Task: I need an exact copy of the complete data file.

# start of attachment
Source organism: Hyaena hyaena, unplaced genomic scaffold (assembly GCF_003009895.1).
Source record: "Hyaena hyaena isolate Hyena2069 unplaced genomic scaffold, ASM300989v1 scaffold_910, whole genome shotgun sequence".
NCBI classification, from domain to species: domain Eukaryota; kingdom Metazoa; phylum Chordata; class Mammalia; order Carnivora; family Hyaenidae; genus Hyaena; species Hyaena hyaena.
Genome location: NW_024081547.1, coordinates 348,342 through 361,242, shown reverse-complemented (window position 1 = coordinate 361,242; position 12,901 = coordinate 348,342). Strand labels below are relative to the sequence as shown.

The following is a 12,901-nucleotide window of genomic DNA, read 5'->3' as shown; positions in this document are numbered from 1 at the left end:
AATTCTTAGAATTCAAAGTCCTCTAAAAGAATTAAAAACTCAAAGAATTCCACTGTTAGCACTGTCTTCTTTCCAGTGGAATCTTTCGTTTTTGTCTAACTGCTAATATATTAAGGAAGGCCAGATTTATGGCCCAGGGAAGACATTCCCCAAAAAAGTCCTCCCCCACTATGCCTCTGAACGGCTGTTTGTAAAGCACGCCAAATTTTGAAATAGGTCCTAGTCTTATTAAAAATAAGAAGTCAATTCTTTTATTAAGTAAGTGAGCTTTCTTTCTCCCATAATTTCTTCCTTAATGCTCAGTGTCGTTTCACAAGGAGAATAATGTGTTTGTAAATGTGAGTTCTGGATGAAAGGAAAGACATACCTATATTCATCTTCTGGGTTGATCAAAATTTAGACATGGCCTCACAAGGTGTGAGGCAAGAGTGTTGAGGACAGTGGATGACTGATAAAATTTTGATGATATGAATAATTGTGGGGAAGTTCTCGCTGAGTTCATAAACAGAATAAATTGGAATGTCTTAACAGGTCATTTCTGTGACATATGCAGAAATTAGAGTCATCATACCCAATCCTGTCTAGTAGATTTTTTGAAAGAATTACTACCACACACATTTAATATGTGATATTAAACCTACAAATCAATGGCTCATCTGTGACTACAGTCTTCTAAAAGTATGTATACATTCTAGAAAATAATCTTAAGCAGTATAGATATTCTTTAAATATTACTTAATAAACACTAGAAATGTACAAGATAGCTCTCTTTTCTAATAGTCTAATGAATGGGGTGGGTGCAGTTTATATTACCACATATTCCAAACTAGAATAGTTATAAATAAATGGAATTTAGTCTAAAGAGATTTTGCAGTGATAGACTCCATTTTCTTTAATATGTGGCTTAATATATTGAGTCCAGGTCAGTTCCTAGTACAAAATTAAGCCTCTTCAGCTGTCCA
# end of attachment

Source organism: Hyaena hyaena, unplaced genomic scaffold (assembly GCF_003009895.1).
Source record: "Hyaena hyaena isolate Hyena2069 unplaced genomic scaffold, ASM300989v1 scaffold_910, whole genome shotgun sequence".
NCBI classification, from domain to species: domain Eukaryota; kingdom Metazoa; phylum Chordata; class Mammalia; order Carnivora; family Hyaenidae; genus Hyaena; species Hyaena hyaena.
Genome location: NW_024081547.1, coordinates 348,342 through 361,242, shown reverse-complemented (window position 1 = coordinate 361,242; position 12,901 = coordinate 348,342). Strand labels below are relative to the sequence as shown.

The following is a 12,901-nucleotide window of genomic DNA, read 5'->3' as shown; positions in this document are numbered from 1 at the left end:
AATTCTTAGAATTCAAAGTCCTCTAAAAGAATTAAAAACTCAAAGAATTCCACTGTTAGCACTGTCTTCTTTCCAGTGGAATCTTTCGTTTTTGTCTAACTGCTAATATATTAAGGAAGGCCAGATTTATGGCCCAGGGAAGACATTCCCCAAAAAAGTCCTCCCCCACTATGCCTCTGAACGGCTGTTTGTAAAGCACGCCAAATTTTGAAATAGGTCCTAGTCTTATTAAAAATAAGAAGTCAATTCTTTTATTAAGTAAGTGAGCTTTCTTTCTCCCATAATTTCTTCCTTAATGCTCAGTGTCGTTTCACAAGGAGAATAATGTGTTTGTAAATGTGAGTTCTGGATGAAAGGAAAGACATACCTATATTCATCTTCTGGGTTGATCAAAATTTAGACATGGCCTCACAAGGTGTGAGGCAAGAGTGTTGAGGACAGTGGATGACTGATAAAATTTTGATGATATGAATAATTGTGGGGAAGTTCTCGCTGAGTTCATAAACAGAATAAATTGGAATGTCTTAACAGGTCATTTCTGTGACATATGCAGAAATTAGAGTCATCATACCCAATCCTGTCTAGTAGATTTTTTGAAAGAATTACTACCACACACATTTAATATGTGATATTAAACCTACAAATCAATGGCTCATCTGTGACTACAGTCTTCTAAAAGTATGTATACATTCTAGAAAATAATCTTAAGCAGTATAGATATTCTTTAAATATTACTTAATAAACACTAGAAATGTACAAGATAGCTCTCTTTTCTAATAGTCTAATGAATGGGGTGGGTGCAGTTTATATTACCACATATTCCAAACTAGAATAGTTATAAATAAATGGAATTTAGTCTAAAGAGATTTTGCAGTGATAGACTCCATTTTCTTTAATATGTGGCTTAATATATTGAGTCCAGGTCAGTTCCTAGTACAAAATTAAGCCTCTTCAGCTGTCCA